Suspended pharmacist just kept working


legal law case justice crime

A pharmacist who kept opening and operating a pharmacy alone – after he was suspended – has been fined $24,500

A NSW Court has convicted the suspended pharmacist, David Le, of holding himself out as a registered pharmacist, after AHPRA filed charges against him.

On 7 August 2017, the Pharmacy Council of NSW imposed an interim suspension on Mr Le’s registration, after it decided a suspension was appropriate for the protection of the health or safety of the public or was otherwise in the public interest.

According to the AHPRA charges, Mr Le continued to open and operate Sydney City Pharmacy alone anyway, without a registered pharmacist on duty.

On 7 March 2019, Mr Le pleaded guilty to holding himself out as a registered pharmacist, when he was not.

On 27 March 2019, Magistrate Still, in the Local Court, convicted Mr Le and imposed an aggregate fine of $24,500. He was ordered to pay legal costs to AHPRA of $15,000.

AHPRA CEO Martin Fletcher said the court outcome demonstrates AHPRA’s work is helping to protect health consumers across Australia.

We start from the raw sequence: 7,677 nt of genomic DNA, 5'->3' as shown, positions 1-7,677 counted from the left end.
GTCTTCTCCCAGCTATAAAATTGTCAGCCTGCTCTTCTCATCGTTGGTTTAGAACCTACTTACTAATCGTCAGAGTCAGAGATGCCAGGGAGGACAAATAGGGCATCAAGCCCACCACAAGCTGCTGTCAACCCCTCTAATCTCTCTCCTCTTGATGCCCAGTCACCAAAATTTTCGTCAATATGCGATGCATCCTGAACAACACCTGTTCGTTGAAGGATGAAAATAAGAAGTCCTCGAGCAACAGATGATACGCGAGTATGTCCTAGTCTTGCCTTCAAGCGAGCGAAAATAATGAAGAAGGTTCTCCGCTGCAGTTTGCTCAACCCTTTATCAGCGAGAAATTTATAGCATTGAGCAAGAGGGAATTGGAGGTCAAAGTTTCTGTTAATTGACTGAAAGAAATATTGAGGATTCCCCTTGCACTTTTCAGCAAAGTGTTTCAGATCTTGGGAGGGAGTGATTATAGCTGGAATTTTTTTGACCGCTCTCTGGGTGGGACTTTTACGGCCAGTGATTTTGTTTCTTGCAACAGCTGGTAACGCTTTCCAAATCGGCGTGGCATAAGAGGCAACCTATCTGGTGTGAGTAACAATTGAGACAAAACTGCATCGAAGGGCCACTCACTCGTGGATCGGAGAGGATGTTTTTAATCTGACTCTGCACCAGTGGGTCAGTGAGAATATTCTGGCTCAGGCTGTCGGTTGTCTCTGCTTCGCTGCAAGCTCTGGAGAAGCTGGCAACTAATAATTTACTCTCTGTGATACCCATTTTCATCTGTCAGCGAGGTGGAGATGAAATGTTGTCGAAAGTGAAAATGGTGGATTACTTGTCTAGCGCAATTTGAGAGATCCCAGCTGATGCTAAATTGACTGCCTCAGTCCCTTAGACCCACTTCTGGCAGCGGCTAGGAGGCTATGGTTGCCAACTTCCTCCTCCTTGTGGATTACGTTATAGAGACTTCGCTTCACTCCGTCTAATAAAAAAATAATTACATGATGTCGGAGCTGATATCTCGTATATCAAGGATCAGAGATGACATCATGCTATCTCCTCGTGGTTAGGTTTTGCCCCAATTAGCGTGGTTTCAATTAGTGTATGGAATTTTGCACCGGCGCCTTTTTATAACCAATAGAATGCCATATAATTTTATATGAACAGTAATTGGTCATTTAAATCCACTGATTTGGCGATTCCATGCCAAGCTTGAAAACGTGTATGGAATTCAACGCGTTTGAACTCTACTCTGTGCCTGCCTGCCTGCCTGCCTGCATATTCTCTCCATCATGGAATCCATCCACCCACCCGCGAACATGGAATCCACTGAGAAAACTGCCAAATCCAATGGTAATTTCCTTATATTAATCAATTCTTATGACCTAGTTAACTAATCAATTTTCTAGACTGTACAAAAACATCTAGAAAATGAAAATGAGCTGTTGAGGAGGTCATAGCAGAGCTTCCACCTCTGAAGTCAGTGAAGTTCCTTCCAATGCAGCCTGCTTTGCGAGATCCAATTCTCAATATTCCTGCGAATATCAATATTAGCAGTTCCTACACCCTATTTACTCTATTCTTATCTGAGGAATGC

“When a pharmacist is suspended by a regulatory body, it is to protect the public,” he said.

“To flout that decision and continue to practise as a registered pharmacist when suspended, amounts to a serious risk to the safety and health of the public.”

He told consumers that they should check the national online register of practitioners to ensure that when they visit a health professional, that health professional is actually registered to work in that capacity; and that if they have a concern, to contact AHPRA.

Pharmacy Board of Australia Chair Brett Simmonds said the conviction sends a strong message to anyone who fails to follow the decisions of the regulators by practising as a pharmacist while suspended.

“AHPRA, the Council and the Board work together to protect the public by acting against anyone who claims to be a registered pharmacist when they are not.

“Suspended pharmacists that flout the law will be held to account,” he said.

Council President Stuart Ludington said that the outcome in this case is a reminder to pharmacists of the importance of ethical conduct and the need to comply with any imposed practice restrictions.

“At all times we must display integrity, trustworthiness and a standard of behaviour that warrants the trust and respect of the community. Holding out as a pharmacist goes against all these expected principles.”

The Health Practitioner Regulation National Law and Other Legislation Amendment Act 2019 (Qld) has been passed by the Queensland Parliament. The amendments include an increase in penalties and the introduction of custodial sentences for some offences under the National Law, including where a person holds themselves out to be a registered health practitioner when they are not.

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